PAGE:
Monthly income and lack of fringe benefits in academics were cited by many academic pharmacists as obstacles in the career growth but still these factors do not account for ‘turnover’ as these pharmacists did not show any intentions to leave the institutions. These findings correlated well with the previous studies in which salary was not the sole contributory factor in faculty turnover intentions.(22)-(23) Still the revision of present salary structures supplemented with perks like free health insurance will be a morale booster for the present pharmacy academics.

An interesting finding of the current study is the lack of cordial relationship and communication gap among the senior and junior faculty members. This in turn will be detrimental to the progress of the department which may be reflected as lack of perseverance towards teaching and research and in turn may lead to leaving the institution. In a study conducted by Ambrose et al (2005) issue of collegiality is the single most frequently cited issue in faculty leaving.(24) A junior faculty forum is advocated which makes junior young academics feel their presence as well as to foster intellectual interaction among senior and young academics.

In the current study female academic pharmacists also raised concern regarding their promotion as the decisions were biased towards males. Similar reasons were cited in previous study with regard to promotion decisions.(25)

Multiple strategies were cited to enhance the career growth of academic pharmacists. In context to that professional bodies and associations will join hands with the academic institutions and industries and hospitals to conduct workshops, seminars, symposiums enlightening the status of pharmacist, creating more job avenues, as well as continuing education programs for the senior and junior faculty. Nurturing and training of junior faculty under a programmed supervision of senior faculty member can demonstrate not only better ties but more productivity towards teaching and research.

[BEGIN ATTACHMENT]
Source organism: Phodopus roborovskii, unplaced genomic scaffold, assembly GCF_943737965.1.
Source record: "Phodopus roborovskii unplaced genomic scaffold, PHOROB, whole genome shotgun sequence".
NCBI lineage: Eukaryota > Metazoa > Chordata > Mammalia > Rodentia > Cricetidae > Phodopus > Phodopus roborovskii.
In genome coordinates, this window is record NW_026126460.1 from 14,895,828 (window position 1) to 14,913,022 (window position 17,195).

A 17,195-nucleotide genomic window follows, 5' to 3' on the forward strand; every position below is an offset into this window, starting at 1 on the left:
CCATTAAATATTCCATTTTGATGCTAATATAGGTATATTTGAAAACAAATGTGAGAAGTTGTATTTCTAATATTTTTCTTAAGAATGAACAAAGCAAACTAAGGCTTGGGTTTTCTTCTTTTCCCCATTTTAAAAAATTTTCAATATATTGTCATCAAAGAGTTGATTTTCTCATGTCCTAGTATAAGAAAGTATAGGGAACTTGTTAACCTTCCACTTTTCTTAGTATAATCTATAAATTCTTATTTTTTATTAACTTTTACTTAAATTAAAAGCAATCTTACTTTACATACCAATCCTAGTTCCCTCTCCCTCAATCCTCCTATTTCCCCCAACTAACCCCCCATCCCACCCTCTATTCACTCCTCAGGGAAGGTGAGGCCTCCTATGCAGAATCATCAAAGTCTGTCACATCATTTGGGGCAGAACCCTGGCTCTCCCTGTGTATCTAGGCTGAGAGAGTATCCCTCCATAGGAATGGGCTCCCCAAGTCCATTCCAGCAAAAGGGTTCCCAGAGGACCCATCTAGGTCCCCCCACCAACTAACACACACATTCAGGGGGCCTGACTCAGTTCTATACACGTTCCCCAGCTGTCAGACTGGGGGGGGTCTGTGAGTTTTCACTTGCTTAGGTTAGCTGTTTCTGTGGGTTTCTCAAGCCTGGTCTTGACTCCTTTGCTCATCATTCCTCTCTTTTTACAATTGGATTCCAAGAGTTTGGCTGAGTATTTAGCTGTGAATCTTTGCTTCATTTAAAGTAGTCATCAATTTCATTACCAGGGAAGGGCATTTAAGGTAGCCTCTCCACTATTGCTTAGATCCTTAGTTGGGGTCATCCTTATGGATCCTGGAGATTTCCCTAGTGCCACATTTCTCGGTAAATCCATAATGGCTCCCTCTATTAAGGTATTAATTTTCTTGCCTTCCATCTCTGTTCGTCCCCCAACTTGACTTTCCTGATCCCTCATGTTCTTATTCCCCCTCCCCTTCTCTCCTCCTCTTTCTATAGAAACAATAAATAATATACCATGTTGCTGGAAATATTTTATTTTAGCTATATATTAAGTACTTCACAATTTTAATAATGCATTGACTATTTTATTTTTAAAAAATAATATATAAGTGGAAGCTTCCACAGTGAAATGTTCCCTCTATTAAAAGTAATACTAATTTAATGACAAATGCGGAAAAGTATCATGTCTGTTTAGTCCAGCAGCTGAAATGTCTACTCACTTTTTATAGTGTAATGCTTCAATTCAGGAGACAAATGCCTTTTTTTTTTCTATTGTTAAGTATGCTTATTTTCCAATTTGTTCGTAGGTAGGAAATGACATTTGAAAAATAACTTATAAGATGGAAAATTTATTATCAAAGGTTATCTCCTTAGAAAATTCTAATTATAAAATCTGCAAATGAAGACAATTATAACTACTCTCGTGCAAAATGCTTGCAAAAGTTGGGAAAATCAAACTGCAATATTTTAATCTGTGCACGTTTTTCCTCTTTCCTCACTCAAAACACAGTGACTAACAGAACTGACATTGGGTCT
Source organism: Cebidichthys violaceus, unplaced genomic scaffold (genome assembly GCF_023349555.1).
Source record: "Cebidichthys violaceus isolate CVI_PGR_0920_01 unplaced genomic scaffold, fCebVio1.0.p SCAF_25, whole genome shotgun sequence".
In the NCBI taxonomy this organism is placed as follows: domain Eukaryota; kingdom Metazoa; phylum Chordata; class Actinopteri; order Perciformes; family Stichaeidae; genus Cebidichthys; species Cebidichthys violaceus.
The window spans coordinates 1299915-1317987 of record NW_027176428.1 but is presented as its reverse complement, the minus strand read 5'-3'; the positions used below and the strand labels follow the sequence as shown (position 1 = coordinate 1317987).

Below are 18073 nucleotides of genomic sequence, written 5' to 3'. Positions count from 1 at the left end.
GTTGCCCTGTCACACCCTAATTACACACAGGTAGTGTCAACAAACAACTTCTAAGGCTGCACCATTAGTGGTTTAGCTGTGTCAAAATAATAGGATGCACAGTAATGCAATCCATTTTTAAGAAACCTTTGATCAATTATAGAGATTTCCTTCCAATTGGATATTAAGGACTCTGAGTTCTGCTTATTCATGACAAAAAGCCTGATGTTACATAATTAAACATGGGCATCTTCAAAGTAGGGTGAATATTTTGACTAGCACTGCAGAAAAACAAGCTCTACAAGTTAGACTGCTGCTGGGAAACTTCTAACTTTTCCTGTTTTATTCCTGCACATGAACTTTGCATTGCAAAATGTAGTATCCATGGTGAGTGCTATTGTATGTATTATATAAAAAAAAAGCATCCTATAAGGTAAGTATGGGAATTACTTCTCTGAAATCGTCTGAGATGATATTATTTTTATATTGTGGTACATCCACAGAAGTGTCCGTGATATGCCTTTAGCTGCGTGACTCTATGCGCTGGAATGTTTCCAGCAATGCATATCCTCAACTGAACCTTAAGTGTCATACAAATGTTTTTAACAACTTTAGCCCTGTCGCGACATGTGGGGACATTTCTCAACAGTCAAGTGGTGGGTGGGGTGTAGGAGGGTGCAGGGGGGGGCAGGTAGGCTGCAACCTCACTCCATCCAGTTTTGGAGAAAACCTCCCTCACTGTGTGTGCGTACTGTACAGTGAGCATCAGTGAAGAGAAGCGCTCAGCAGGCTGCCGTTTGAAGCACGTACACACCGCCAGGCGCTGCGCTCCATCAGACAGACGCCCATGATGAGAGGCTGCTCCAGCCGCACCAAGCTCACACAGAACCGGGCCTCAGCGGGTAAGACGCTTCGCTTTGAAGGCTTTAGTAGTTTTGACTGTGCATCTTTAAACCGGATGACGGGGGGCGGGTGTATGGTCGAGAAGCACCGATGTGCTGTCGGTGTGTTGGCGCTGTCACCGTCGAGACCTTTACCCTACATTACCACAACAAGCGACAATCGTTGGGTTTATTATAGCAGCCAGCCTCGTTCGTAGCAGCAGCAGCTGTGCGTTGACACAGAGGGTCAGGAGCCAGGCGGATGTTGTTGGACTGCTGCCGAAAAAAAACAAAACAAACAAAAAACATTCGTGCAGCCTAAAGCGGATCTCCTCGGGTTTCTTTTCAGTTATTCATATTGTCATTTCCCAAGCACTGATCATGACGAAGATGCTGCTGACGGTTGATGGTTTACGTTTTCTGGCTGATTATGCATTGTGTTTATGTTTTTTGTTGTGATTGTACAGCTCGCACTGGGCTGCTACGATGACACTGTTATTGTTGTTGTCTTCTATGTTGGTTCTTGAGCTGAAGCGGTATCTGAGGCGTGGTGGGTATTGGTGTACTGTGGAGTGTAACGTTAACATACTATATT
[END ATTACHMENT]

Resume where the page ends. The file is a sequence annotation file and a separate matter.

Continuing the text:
The need of faculty development programs was also highlighted by most of the academic pharmacists. This not only refurbishes and enhances the knowledge of faculty members but may also create a positive impact on the teaching behavior. As inquisitiveness and drive are indispensable and vital for faculty development and promotion(26) administrative support from the higher authorities of the institute is mandatory for the effective implementation of faculty development programs.


Factors like second career choice due to personal reasons and challenging nature of the profession were cited as main reasons to join academia. Although junior faculty joined academics for short-term but they viewed salary and research as opportunities for career growth. A revision of salary structure with additional perks and freedom to work will benefit the institute in terms of more productivity and stimulate faculty retention.

As this study is confined to only one private pharmacy university in Karachi, Pakistan the generalization of the findings cannot be possible due to different set of issues in government-funded universities. Moreover the current study is of preliminary qualitative nature and due to non-probability sample selection approach i.e. snowball sampling the findings necessitate for a probability sampling with a quantitative approach to have a more detailed view of the issues. One of the limitations which should be highlighted is the nominal presence of male academic pharmacist in the study.


The principal author would like to thank the Applied Psychology Department, University of Karachi, for their continued assistance in this research.